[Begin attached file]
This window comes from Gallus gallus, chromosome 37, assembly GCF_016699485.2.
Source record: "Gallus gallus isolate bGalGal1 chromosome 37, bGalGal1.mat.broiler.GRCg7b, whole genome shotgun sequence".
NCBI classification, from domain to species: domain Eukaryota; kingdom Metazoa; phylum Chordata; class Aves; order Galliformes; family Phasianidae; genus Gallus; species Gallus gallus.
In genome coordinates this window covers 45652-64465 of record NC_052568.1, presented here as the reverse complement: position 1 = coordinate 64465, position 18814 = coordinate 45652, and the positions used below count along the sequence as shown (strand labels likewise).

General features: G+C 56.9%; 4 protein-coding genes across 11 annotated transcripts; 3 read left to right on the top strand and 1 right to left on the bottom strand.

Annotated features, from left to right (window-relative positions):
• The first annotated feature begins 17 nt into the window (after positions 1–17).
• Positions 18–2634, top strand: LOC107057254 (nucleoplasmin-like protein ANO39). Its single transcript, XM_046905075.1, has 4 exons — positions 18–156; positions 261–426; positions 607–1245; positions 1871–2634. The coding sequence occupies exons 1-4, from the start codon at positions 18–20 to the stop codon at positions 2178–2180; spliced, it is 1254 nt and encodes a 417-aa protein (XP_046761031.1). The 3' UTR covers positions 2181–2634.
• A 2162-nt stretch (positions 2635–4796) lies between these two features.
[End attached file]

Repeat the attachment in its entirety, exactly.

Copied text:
This window comes from Gallus gallus, chromosome 37, assembly GCF_016699485.2.
Source record: "Gallus gallus isolate bGalGal1 chromosome 37, bGalGal1.mat.broiler.GRCg7b, whole genome shotgun sequence".
NCBI classification, from domain to species: domain Eukaryota; kingdom Metazoa; phylum Chordata; class Aves; order Galliformes; family Phasianidae; genus Gallus; species Gallus gallus.
In genome coordinates this window covers 45652-64465 of record NC_052568.1, presented here as the reverse complement: position 1 = coordinate 64465, position 18814 = coordinate 45652, and the positions used below count along the sequence as shown (strand labels likewise).

General features: G+C 56.9%; 4 protein-coding genes across 11 annotated transcripts; 3 read left to right on the top strand and 1 right to left on the bottom strand.

Annotated features, from left to right (window-relative positions):
• The first annotated feature begins 17 nt into the window (after positions 1–17).
• Positions 18–2634, top strand: LOC107057254 (nucleoplasmin-like protein ANO39). Its single transcript, XM_046905075.1, has 4 exons — positions 18–156; positions 261–426; positions 607–1245; positions 1871–2634. The coding sequence occupies exons 1-4, from the start codon at positions 18–20 to the stop codon at positions 2178–2180; spliced, it is 1254 nt and encodes a 417-aa protein (XP_046761031.1). The 3' UTR covers positions 2181–2634.
• A 2162-nt stretch (positions 2635–4796) lies between these two features.